Coyotes at Yellowstone National Park
Naturalist and wildlife photographer Stan Tekiela set out into Yellowstone National Park to capture pictures of coyotes. Here is his report!
I had been searching the snowy mountain landscape the entire morning and had come up empty-handed—no coyotes in sight. It was a cold morning with temperatures in the single digits, but the bright sun and lack of wind made it very comfortable.
Just the week before, a storm draped a 30-inch-thick blanket of snow on the ground. This is exactly the weather and snow conditions I was hoping for during my winter trip to Yellowstone National Park. The colder the temperatures and the deeper the snow, the easier it is for me to see, observe, and photograph wildlife.
On the Lookout for Coyotes
While waiting at a prominent overlook in a particularly wide valley, I finally saw a coyote trotting in my direction. I knew this was going to be a good photographic opportunity, and all I needed to do was wait.
I grabbed my camera and long lens; for whatever reason, this time I didn’t grab my tripod. The camera and lens combined weigh a solid 6 or 7 pounds, so you don’t want to hold them for long. Also, holding the lens up horizontal and steady enough for a clear picture can be challenging.
When the coyote was about 80 to 100 feet away, I took a few pictures but noticed the background didn’t look very pleasing, so I quickly went down on one knee to lower my prospective and change the look of the background. A good wildlife photographer has to consider everything in the frame of the picture, not just the subject. The background is extremely important.
Getting on the same level or, in this case, on eye-level really takes an image from basic to great. I started capturing what I believed were some stunning images of this magnificent animal. The coyote had a full and thick winter coat. I am always amazed that we humans need to put on so many extra layers of clothing, yet this coyote was warm and comfortable.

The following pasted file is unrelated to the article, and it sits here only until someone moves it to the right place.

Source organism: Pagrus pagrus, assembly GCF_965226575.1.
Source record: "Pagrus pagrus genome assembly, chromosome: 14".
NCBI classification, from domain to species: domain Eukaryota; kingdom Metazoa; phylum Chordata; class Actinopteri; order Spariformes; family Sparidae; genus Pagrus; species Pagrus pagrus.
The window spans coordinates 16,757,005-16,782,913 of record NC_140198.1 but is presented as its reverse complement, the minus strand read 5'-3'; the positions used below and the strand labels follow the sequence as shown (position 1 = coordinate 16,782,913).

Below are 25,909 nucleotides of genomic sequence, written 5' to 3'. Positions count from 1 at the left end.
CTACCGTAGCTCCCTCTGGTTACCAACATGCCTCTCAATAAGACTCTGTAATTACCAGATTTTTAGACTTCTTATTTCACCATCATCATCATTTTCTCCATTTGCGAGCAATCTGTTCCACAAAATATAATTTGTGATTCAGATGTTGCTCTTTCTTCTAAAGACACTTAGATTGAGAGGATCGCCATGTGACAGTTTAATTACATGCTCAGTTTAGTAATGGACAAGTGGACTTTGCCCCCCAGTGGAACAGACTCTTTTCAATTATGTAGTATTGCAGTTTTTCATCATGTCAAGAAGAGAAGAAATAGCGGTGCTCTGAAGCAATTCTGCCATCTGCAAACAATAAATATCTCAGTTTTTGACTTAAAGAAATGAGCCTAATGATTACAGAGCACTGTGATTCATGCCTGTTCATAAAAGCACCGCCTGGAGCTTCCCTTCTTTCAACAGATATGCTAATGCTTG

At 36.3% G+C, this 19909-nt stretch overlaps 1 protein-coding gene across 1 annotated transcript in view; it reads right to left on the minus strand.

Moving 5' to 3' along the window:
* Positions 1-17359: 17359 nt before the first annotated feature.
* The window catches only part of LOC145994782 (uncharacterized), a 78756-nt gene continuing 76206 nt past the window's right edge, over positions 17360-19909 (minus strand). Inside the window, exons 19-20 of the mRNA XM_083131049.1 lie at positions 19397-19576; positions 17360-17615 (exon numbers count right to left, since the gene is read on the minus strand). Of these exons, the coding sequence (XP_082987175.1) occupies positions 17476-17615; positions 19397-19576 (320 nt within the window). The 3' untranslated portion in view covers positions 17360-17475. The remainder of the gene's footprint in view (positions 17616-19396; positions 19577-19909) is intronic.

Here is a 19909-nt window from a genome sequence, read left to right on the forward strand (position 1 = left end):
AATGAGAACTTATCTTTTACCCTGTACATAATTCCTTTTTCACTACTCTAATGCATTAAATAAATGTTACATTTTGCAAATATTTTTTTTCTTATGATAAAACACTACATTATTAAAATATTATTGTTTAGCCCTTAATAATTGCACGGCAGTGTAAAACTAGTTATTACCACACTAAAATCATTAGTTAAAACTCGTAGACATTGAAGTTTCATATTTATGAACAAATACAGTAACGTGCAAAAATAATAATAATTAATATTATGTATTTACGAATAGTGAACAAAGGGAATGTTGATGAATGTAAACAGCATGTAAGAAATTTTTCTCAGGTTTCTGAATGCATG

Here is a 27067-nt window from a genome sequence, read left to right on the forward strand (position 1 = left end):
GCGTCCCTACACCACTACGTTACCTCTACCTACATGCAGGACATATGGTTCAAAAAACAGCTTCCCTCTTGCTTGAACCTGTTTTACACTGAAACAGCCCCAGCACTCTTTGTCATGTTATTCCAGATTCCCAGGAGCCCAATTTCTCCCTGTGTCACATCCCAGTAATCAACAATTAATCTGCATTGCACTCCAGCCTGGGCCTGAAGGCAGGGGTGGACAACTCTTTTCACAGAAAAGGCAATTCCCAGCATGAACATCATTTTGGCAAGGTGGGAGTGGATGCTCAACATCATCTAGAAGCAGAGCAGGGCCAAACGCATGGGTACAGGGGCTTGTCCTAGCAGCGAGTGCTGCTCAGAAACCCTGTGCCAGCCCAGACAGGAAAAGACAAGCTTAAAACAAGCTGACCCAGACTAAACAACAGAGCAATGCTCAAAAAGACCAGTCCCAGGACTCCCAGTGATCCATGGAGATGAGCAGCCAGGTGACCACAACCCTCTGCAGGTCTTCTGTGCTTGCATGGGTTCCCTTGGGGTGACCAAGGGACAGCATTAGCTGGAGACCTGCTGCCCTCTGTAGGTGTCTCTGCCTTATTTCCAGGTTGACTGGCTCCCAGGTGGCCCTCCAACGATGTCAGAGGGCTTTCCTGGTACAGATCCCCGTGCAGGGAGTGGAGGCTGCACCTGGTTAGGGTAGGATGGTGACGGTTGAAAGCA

It is always difficult to judge distance when looking through a long lens. I could see that the coyote was getting closer and I was capturing some very good images. It was at this point that I noticed that the coyote was coming straight at me with purpose. I looked up over my camera to see the coyote with its head down and a very determined look on his face, heading right for me.
Coyotes are Curious, Stan Finds Out
Of course, my instinct was to get up off my knee and fully stand up. Remember, I was holding my camera and lens in my hands because I didn’t have time to grab my tripod. As the coyote approached me, I instinctively held my camera and lens between the coyote and me to block him. It was at this point that I realized the coyote wanted my equipment.
I backed up one step, and the coyote advanced again; I took another step back, and the coyote continued to advance. I lifted the front of the lens, so it wasn’t at the coyote’s level. Again, I took another step back, and this awkward dance went on for several more steps.
I must admit I was a bit amused at the boldness and curiosity of this critter. There is no way it could lift my camera and lens. They were just too heavy.
After another couple of steps backwards, I became tired of the game. I quickly stomped my boot on the frozen ground, raised my arms, and yelled very loudly at the coyote. That is all it took. The coyote turned and took off running, with his tail tucked between his legs. He looked over his shoulder a couple of times; each time, I raised my arms and shouted again, which caused the coyote to speed up. It seems he couldn’t leave fast enough.
You can follow Stan on Facebook and Twitter, or contact him via his web page. Stan’s nationally syndicated NatureSmart Column appears in more than 25 cities spanning 5 states (Minnesota, Wisconsin, Michigan, Illinois, and Pennsylvania) and is circulated to more than 750,000 readers.
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The Nesting Behaviors of Sandhill Cranes
Big Birds, Baby Birds, Birds Everywhere
Stan Tekiela observes Marsh Wrens
The Magical, Mystical World of Sandhill Cranes